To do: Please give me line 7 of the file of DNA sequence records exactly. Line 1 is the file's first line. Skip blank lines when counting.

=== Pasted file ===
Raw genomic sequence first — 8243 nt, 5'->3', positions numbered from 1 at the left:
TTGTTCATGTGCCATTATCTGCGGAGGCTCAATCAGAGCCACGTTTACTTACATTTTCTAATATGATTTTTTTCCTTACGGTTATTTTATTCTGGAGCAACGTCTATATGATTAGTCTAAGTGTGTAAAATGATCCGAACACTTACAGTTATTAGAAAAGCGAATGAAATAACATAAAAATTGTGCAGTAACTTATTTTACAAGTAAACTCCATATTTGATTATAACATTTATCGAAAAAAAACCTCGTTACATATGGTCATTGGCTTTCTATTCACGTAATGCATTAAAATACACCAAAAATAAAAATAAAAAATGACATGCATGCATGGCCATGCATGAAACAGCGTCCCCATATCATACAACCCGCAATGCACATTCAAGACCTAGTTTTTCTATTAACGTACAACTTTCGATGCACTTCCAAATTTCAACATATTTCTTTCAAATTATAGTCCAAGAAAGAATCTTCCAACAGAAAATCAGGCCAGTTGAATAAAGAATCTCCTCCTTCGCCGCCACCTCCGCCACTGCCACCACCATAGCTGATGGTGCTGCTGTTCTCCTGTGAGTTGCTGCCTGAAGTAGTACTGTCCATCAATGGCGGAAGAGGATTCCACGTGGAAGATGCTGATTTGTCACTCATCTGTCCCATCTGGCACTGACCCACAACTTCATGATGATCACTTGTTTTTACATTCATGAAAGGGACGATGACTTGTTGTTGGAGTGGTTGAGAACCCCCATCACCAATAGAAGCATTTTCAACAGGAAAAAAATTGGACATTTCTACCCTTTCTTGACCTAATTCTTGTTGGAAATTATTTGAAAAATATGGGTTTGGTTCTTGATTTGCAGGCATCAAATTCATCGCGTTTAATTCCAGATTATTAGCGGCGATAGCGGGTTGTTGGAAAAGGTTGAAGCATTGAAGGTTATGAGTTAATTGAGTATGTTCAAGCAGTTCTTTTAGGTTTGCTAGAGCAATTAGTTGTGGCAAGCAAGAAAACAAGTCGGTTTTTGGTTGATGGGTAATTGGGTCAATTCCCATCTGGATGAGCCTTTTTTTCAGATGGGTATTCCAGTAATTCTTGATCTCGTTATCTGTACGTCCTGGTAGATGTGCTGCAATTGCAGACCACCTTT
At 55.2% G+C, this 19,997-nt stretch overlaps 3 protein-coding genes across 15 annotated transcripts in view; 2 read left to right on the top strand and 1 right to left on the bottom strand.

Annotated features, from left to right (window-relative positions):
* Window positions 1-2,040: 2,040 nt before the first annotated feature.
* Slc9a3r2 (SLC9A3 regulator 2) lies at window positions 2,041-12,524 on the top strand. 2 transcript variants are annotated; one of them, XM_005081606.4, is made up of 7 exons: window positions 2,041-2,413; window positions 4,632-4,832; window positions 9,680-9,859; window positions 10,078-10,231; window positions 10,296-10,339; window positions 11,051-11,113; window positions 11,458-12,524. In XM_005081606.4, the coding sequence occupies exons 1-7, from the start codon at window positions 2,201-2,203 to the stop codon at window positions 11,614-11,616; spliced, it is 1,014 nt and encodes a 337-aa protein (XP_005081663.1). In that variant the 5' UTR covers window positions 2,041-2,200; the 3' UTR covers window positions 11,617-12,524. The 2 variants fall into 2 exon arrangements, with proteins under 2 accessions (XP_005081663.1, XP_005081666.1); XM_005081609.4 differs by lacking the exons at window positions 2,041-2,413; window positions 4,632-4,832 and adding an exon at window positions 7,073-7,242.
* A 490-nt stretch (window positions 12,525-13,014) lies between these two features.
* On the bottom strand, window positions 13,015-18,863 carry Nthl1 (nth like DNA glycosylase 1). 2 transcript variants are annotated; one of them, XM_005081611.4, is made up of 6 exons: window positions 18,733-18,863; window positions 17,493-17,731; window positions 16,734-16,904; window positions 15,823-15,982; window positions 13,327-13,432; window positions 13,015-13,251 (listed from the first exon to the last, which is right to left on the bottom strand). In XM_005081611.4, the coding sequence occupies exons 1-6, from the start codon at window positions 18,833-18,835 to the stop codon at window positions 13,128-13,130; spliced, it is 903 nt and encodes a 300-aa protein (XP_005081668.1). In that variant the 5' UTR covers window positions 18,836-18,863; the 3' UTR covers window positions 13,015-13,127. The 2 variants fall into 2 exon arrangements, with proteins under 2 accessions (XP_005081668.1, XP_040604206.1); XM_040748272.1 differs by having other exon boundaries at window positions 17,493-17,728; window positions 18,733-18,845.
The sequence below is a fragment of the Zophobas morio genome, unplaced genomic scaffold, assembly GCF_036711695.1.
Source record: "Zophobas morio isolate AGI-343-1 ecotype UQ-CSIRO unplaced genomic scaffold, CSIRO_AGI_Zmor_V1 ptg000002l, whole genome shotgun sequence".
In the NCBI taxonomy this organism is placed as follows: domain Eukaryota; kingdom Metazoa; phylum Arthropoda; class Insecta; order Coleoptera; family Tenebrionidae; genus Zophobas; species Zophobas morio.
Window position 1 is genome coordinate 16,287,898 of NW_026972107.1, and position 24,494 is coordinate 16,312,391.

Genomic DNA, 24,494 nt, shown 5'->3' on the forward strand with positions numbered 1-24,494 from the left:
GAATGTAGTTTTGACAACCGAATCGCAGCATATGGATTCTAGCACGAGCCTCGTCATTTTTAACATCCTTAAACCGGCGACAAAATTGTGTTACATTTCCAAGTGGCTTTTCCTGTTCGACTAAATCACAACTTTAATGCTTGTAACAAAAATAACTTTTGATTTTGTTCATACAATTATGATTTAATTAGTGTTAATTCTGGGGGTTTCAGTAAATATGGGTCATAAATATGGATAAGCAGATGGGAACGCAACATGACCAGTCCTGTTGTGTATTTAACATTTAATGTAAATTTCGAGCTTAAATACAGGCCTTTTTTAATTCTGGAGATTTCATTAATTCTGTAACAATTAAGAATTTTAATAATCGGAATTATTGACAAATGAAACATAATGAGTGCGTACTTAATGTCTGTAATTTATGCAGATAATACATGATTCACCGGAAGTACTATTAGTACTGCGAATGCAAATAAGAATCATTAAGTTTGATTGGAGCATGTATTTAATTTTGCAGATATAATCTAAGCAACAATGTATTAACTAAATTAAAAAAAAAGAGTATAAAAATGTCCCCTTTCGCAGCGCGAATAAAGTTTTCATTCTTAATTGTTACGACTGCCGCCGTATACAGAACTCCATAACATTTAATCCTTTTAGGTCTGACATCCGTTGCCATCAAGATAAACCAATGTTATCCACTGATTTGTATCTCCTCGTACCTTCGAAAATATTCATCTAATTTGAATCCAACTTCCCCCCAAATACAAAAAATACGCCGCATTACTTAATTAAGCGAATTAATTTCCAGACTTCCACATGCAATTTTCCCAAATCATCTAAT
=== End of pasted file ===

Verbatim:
* A 490-nt stretch (window positions 12,525-13,014) lies between these two features.